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Radiographically Occult Lung Cancer

  • Stewart Clarke

Abstract

Radiographically occult lung cancer may be defined as that situation in which a patient has sputum positive for cancer cells but a negative chest radiograph (Williams and Cortese 1982). A screening programme for lung cancer was set up in the early 1970s by the U.S. National Cancer Institute involving a collaborative study between Johns Hopkins Hospital, New York Memorial Hospital and the Mayo Clinic. Each centre aimed at enrolling about 10 000 male smokers at risk, 5000 each in the screen and control groups. The majority of the information on radiographically occult lung cancer has been generated therefrom in individual reports (Marsh et al. 1978; Melamed et al. 1981; Williams and Cortese 1982).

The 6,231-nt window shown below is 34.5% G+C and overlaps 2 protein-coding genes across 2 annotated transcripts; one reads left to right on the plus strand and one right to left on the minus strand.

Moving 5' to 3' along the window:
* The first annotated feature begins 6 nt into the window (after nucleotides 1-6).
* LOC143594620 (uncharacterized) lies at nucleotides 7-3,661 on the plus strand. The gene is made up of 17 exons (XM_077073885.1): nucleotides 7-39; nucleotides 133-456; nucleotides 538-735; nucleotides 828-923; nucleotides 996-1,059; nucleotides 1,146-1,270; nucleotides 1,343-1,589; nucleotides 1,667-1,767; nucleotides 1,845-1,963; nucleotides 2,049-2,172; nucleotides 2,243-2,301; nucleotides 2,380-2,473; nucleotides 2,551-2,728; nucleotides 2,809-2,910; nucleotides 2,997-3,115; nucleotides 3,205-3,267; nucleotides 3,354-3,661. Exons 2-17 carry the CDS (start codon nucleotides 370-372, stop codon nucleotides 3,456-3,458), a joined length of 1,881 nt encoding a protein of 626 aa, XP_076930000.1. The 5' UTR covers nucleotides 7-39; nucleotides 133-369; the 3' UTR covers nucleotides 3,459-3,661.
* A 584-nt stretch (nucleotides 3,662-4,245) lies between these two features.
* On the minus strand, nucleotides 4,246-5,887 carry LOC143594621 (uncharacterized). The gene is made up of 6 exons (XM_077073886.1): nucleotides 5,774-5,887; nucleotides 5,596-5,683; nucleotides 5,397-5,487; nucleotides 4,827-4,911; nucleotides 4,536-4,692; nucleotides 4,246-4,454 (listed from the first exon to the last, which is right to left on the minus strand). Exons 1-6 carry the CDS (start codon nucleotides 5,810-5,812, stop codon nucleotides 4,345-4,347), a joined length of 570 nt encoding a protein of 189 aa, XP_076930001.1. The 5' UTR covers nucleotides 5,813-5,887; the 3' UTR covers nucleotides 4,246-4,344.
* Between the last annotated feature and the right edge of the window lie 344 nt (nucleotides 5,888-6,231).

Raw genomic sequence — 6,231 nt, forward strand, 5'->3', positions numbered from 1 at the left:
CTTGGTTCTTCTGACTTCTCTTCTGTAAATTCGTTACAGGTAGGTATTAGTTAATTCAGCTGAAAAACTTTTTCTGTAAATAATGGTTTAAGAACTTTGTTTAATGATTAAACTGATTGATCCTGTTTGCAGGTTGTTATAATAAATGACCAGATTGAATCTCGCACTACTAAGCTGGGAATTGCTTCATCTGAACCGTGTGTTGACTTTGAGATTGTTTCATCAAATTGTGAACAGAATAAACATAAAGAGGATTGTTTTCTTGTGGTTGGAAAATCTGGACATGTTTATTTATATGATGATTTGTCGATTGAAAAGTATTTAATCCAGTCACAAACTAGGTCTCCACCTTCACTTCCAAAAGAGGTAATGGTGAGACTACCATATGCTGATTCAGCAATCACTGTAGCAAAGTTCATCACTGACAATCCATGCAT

Keywords

Lung Cancer Squamous Cell Cancer Large Cell Carcinoma Bronchial Carcinoma Sputum Cytology 
These keywords were added by machine and not by the authors. This process is experimental and the keywords may be updated as the learning algorithm improves.

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References

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Copyright information

© Springer-Verlag Berlin Heidelberg 1984

Authors and Affiliations

  • Stewart Clarke

There are no affiliations available

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